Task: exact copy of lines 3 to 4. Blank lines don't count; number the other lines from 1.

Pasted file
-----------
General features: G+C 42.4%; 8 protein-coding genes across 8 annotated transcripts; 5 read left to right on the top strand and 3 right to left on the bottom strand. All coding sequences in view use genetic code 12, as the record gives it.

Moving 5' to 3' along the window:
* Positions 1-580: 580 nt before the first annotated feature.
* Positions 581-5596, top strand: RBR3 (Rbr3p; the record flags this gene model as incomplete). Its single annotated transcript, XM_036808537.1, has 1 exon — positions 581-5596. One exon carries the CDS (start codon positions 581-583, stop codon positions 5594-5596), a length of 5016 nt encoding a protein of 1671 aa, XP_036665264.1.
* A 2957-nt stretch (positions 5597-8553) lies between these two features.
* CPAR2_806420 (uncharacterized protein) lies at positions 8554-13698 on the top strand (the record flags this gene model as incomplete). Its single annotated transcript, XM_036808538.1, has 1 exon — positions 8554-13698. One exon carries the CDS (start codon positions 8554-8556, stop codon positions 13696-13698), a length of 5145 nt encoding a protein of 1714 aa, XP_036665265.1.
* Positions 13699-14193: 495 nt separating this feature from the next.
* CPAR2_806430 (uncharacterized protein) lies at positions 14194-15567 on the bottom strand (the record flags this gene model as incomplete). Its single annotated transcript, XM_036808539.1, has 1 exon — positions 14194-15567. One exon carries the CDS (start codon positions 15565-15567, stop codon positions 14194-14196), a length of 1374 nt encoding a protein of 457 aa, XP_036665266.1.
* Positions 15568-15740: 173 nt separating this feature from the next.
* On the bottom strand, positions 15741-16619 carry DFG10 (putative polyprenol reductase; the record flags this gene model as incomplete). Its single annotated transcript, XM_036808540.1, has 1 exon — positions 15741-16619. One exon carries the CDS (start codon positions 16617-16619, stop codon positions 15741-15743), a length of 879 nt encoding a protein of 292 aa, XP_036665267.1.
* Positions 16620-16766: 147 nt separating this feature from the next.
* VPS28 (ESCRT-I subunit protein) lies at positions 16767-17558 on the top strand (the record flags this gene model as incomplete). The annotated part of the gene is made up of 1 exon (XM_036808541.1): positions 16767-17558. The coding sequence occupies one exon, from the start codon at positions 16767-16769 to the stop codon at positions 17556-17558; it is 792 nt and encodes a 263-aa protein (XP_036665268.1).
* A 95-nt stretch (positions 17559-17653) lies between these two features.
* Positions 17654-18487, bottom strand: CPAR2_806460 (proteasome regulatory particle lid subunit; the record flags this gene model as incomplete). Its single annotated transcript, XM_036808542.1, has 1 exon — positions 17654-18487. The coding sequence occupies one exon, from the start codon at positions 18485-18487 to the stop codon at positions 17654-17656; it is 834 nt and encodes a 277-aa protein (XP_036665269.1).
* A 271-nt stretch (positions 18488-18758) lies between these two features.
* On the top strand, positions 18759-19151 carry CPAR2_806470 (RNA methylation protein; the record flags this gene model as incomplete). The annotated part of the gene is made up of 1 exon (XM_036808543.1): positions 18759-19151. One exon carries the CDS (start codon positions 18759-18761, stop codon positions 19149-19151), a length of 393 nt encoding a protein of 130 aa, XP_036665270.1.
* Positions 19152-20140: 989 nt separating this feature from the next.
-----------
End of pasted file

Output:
* Positions 1-580: 580 nt before the first annotated feature.
* Positions 581-5596, top strand: RBR3 (Rbr3p; the record flags this gene model as incomplete). Its single annotated transcript, XM_036808537.1, has 1 exon — positions 581-5596. One exon carries the CDS (start codon positions 581-583, stop codon positions 5594-5596), a length of 5016 nt encoding a protein of 1671 aa, XP_036665264.1.